On Tuesday i had identified all the duplicates and had listed them on the Excel spreadsheet. I then was tasked with uploading the images to the OMERO database. Dr Mark Hill (my employer and supervisor) taught me how to up load these slides as well as how to identify compressed files and non compressed files to upload. After realizing the extent of non uploaded slide i began immediately. After being given temporarily administrative privileges i began to upload the files and fill the many blanks that where missing in the database. I was also warned that there are some slides that refuse to upload and i was instructed to list those that where failed or avoided on the Spreadsheet. This procees due to the sheer size and amount of the images will take up a large portion of my work experience time and it is vital that the task is complete before Dr Hill travels to Berlin to discuss the issues and overall concepts of the extensive collection. The steps for uploading the slides are as follows:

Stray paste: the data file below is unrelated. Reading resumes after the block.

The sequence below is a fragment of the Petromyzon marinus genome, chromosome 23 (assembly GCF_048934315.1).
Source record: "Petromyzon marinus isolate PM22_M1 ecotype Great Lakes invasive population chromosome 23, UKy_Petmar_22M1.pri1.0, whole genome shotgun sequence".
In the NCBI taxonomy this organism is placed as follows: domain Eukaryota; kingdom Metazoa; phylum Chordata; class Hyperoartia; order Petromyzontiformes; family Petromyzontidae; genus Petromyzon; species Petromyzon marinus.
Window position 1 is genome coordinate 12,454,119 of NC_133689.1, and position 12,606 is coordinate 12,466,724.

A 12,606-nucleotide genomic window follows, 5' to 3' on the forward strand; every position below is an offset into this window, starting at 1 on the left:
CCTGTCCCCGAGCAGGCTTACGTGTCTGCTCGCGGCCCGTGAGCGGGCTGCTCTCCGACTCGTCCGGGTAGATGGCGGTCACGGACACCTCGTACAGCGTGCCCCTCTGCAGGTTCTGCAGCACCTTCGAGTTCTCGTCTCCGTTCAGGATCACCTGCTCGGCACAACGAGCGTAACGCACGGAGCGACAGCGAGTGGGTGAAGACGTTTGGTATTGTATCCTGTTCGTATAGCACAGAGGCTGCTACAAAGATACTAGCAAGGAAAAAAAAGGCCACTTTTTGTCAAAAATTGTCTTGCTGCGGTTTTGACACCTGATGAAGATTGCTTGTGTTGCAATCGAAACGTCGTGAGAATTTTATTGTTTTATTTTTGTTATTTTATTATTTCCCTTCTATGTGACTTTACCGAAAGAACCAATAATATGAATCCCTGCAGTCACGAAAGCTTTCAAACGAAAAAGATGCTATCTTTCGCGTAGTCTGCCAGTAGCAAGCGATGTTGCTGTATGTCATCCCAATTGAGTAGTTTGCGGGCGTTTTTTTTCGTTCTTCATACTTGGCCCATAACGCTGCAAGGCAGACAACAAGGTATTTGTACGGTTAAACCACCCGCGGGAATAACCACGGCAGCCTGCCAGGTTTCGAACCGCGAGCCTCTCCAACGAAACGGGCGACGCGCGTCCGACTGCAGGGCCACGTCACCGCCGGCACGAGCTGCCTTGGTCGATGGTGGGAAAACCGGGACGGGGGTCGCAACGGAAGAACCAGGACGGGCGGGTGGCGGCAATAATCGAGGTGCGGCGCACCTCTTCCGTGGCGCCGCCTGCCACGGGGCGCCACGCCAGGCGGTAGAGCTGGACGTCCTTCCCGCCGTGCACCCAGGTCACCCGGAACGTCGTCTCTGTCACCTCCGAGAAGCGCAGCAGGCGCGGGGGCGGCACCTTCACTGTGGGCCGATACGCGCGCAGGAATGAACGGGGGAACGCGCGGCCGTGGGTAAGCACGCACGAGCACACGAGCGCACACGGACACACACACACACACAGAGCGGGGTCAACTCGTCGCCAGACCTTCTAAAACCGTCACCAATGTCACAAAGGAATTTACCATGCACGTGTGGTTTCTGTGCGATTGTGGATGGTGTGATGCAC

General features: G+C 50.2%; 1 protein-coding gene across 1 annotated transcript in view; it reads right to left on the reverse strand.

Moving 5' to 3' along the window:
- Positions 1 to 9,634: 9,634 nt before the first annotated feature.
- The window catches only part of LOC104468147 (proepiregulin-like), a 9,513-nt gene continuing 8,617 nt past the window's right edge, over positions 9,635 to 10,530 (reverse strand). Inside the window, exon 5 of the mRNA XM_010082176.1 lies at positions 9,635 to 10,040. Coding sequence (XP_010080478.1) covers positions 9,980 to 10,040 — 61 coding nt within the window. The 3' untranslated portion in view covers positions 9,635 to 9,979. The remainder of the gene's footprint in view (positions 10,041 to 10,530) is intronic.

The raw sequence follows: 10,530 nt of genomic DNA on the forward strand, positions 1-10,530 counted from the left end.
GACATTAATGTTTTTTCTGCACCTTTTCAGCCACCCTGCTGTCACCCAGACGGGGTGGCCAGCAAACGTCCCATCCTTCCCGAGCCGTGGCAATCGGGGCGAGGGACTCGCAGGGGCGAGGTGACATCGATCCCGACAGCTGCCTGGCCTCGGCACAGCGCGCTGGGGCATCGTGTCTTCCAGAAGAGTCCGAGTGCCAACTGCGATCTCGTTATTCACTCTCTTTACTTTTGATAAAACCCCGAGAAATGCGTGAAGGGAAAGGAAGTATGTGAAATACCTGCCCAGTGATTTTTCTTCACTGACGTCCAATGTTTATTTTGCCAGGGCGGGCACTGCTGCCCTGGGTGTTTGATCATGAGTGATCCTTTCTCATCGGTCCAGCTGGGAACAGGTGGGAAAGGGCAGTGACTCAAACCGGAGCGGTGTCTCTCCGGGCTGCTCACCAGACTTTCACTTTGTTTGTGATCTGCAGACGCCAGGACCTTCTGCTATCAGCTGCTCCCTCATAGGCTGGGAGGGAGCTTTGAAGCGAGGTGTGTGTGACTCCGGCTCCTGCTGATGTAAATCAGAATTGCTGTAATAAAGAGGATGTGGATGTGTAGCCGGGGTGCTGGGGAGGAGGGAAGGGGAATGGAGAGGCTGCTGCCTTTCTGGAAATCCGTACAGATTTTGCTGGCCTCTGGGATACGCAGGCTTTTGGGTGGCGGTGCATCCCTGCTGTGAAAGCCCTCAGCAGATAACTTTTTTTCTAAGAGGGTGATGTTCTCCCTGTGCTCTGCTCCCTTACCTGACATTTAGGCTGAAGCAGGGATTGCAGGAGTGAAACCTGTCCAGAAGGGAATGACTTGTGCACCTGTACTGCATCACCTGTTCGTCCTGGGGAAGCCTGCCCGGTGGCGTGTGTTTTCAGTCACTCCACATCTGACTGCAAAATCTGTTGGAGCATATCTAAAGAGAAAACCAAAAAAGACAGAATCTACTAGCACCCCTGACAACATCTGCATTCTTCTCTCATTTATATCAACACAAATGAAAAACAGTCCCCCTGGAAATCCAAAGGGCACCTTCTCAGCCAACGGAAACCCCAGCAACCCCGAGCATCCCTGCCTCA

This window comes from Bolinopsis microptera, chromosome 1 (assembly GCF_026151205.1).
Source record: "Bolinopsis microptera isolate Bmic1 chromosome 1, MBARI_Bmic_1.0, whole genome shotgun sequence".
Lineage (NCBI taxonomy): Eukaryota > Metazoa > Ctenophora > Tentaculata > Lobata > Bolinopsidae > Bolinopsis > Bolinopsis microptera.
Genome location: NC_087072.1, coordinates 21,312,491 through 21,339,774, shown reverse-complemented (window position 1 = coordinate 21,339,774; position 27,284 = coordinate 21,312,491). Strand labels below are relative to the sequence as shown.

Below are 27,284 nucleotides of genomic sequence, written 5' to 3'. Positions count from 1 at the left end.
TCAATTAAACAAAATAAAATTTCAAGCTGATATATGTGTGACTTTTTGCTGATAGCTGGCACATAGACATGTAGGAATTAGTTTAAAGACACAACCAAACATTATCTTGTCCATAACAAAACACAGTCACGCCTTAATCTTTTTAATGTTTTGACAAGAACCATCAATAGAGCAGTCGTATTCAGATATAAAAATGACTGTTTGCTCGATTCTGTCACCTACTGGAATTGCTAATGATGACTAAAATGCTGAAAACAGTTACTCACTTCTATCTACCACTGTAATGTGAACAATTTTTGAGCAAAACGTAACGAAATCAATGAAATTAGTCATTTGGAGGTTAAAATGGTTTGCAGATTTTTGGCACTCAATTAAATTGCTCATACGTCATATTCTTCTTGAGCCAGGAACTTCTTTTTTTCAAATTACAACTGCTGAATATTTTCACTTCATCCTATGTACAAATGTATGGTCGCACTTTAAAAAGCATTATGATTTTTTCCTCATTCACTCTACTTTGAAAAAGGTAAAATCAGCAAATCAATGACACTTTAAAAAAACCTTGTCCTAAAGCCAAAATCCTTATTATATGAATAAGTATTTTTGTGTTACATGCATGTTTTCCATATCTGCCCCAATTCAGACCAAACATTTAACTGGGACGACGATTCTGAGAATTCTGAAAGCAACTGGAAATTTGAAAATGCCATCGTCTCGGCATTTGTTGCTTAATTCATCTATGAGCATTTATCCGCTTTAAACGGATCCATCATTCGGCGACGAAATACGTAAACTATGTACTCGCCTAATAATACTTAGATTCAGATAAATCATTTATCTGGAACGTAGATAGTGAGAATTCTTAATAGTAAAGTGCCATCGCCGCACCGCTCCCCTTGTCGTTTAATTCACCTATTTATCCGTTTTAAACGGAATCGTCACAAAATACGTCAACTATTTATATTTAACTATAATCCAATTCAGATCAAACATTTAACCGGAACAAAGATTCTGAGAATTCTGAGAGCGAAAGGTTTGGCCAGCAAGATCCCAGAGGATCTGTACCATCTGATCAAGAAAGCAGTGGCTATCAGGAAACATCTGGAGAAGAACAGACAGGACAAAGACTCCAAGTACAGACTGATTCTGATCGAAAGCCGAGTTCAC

1. Login to your OMERO web-client and go to your desired group. (e.g Heinrich)
  2. Login to the OMERO software and select import data.
  3. Choose the drive that data is being uploaded from and select which files/slides you wish to upload.
  4. Reference the OMERO Web client to view which slides are missing form the Data base
  5. Now name the new folder, select where it must go and queue your request. Rinse and repeat.

Online Database - Uploaded 62 slides


Wednesday I attended a morning seminar about Uveitis, an autoimmune inflammation of the eye. T cells produced in the thymus and are responsible for attacking diseases, specifically with Uveitis, in the eye in which the target foreign bodies to fight off infection. They however will enter the interior of the eye to fight of infection and the Alpha-Beta T cells will react with antibodies in the eye causing inflammation. Cataracts, glaucoma and others may be a side effect of Uveitis. Cortical steroids are an effect treatment though there is a high chance of the Uveitis repairing.

Why do autoimmune diseases relapse?